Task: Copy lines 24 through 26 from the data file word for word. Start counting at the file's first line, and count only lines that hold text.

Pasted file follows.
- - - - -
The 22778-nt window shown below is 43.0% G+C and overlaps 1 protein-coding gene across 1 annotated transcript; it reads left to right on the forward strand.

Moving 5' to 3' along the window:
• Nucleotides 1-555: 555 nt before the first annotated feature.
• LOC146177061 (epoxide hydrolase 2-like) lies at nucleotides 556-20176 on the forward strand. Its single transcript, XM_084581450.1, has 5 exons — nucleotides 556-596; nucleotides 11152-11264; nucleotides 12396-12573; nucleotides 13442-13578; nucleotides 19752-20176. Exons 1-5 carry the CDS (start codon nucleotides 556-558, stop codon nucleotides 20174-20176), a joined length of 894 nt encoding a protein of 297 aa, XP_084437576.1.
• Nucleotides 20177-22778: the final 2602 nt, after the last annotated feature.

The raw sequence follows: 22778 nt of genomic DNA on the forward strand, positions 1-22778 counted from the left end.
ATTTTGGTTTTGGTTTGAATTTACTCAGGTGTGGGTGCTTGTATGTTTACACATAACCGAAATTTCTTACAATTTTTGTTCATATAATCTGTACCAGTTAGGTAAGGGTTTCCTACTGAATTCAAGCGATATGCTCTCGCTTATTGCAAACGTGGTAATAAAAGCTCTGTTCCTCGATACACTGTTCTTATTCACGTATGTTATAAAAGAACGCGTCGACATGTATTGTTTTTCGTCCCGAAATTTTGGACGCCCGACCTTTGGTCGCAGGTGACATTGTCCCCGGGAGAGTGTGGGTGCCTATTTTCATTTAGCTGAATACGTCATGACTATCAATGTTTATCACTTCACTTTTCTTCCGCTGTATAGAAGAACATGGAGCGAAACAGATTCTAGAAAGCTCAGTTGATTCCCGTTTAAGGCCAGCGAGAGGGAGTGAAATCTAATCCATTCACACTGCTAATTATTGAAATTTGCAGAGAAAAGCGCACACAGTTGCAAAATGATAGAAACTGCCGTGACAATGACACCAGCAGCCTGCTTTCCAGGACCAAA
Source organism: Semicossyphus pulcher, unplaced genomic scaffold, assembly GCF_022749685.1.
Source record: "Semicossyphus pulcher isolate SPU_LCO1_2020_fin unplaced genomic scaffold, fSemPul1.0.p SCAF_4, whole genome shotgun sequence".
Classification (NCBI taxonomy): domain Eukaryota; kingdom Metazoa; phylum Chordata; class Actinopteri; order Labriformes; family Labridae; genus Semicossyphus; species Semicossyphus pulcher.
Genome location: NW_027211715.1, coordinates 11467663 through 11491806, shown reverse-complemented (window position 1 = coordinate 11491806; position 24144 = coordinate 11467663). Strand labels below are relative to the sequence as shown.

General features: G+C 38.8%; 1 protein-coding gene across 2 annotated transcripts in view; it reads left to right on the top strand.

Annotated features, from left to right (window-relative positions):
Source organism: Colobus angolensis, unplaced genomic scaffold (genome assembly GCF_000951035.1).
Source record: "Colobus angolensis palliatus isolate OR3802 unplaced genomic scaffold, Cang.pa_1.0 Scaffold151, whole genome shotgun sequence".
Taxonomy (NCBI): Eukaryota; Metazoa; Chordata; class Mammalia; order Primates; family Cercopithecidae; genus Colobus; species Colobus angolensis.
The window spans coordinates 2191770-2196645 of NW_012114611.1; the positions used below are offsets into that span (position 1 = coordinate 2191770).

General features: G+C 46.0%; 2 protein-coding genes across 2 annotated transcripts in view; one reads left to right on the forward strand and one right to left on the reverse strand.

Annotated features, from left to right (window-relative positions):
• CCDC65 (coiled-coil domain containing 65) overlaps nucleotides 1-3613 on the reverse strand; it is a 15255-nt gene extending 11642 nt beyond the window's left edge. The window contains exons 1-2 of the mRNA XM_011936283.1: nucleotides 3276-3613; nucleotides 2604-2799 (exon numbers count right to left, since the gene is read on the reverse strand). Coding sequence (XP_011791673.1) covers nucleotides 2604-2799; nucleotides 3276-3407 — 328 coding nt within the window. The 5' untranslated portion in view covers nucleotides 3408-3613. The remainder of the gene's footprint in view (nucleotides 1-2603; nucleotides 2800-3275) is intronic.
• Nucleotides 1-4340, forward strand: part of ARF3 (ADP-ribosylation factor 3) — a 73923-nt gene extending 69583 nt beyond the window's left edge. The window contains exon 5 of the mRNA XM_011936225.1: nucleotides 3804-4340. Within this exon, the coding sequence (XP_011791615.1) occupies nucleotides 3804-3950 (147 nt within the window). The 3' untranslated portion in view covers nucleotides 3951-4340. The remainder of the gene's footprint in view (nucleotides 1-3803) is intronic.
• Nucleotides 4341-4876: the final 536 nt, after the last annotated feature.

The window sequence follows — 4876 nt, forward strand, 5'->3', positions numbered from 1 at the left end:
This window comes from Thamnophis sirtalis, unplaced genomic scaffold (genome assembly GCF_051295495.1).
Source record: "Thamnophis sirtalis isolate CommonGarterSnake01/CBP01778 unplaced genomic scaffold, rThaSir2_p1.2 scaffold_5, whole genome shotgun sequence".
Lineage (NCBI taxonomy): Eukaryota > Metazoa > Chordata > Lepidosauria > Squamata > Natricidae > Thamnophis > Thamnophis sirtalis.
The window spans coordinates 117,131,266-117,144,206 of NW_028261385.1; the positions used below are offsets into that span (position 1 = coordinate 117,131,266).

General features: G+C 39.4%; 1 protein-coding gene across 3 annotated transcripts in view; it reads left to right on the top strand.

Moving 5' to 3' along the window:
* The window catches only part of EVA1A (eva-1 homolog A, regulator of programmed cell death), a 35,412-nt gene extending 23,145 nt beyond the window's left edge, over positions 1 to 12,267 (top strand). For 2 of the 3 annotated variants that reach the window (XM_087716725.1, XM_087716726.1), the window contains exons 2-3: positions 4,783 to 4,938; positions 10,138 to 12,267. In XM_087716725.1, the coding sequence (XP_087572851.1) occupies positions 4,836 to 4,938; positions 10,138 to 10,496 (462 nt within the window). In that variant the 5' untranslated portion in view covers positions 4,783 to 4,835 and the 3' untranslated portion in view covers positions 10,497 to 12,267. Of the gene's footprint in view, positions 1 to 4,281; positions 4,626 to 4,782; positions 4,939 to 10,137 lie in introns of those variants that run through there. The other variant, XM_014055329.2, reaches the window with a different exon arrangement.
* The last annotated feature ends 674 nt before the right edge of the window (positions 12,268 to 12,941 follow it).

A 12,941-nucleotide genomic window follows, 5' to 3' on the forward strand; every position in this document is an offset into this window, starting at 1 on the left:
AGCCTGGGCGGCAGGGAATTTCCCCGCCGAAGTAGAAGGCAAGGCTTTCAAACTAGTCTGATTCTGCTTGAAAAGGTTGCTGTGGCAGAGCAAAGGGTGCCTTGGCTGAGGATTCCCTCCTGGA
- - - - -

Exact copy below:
This window comes from Thamnophis sirtalis, unplaced genomic scaffold (genome assembly GCF_051295495.1).
Source record: "Thamnophis sirtalis isolate CommonGarterSnake01/CBP01778 unplaced genomic scaffold, rThaSir2_p1.2 scaffold_5, whole genome shotgun sequence".
Lineage (NCBI taxonomy): Eukaryota > Metazoa > Chordata > Lepidosauria > Squamata > Natricidae > Thamnophis > Thamnophis sirtalis.